UserpicRJ Cyler (INTERVIEW)
Posted by Kam Williams

RJ Cyler
The “Me and Earl and the Dying Girl” Interview
with Kam Williams 

Me and RJ! 

The youngest of three boys, Ronald Cyler II was born in Jacksonville, Florida on . March 21, 1995. He demonstrated a love of the arts and entertaining early on, teaching himself to play the keyboard and drums, and forming a dance duo with his older brother, Broderick, at the age of 12.

In the summer of 2012, RJ traveled to the West Coast to hone his skills at acting camp. Encouraged by the experience, he asked his parents if they would consider relocating to Los Angeles to support his pursuit of a showbiz career.

With his family solidly behind him, he began meeting with agents, and subsequently signed with Landis-Simon Productions and Talent Management, as well as JLA Talent Agency. Here, he talks about making his acting debut in the title role of Earl in the screen adaptation of Me and Earl and the Dying Girl, which won both the Audience and Grand Jury Awards at the 2015 Sundance Film Festival.


Kam Williams: Hi RJ, thanks for the interview.

RJ Cyler: Ola, Kam! No problem.


KW: I really loved Me and Earl and the Dying Girl. But so have all the critics and audiences. Congratulations!

RJC: Thanks!


KW: What interested you in the film?

RJC: The honesty of the film, and how realistically it treats teenagers. A lot of movies present us as only interested in romance, which is kind of offensive, since we're a lot more complicated than that. We also have friends who are genuinely just friends. This script highlighted that aspect of the teenage mind, and I appreciated the fact that it was authentic and raw.


KW: What was it like playing the title character in your screen debut?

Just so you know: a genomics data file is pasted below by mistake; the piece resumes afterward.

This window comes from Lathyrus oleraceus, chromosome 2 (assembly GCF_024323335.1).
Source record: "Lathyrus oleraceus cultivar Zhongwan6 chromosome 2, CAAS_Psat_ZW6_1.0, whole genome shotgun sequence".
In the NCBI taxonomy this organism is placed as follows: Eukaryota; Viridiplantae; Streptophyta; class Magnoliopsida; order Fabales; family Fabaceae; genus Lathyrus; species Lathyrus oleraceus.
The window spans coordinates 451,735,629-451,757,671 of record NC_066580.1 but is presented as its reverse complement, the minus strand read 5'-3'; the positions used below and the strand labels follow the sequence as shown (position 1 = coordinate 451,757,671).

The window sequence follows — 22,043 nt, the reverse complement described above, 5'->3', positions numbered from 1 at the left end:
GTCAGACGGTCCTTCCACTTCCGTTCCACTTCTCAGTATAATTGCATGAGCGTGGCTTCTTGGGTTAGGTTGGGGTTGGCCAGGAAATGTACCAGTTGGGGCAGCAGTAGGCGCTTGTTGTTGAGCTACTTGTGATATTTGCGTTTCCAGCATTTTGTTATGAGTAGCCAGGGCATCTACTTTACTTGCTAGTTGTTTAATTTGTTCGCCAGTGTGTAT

RJC: I'm still trying to wake up from the dream. It's crazy, really.


KW: Were you familiar with the book the movie's based on before you became attached to the project?

RJC: No, I only read it right before we started filming, in the week before production.


KW: Editor/Legist Patricia Turnier asks: Would you describe yourself as similar to your character, Earl?

RJC: Yes.


KW: Patricia also asks: What message do you think people will take away from the film?

RJC: To be more appreciative of the many blessing that that we take for granted everyday, like our health and the simple ability to move our limbs.


KW: Patricia asks: How old were you when you knew you wanted to become an actor?

RJC: I was 16.


KW: Children's book author Irene Smalls asks: What do you consider Me and Earl, a love story or a coming-of-age story?

RJC: It's more of a coming-of-age story, because it doesn't follow that boy-meets-girl, boy-dates-girl formula.


KW: Irene also asks: What were you most trying to communicate to the audience about your character?

RJC: That he wasn't your stereotypical black best friend, but a character you learn from, since he serves as the moral compass of the film.


KW: Harriet Pakula-Teweles asks: How does a young performer who started out as a ”song and dance man” prepare himself for a performance on screen as a compassionate and caring teen?

RJC: By being genuine. I had no special technique for my approach to the character. The way that Earl handled situations was the same way that I would handle situations in real life.


KW: Sangeetha Subramanian says: RJ, I loved the trailer, and cannot wait to see the movie. What did you learn from this experience?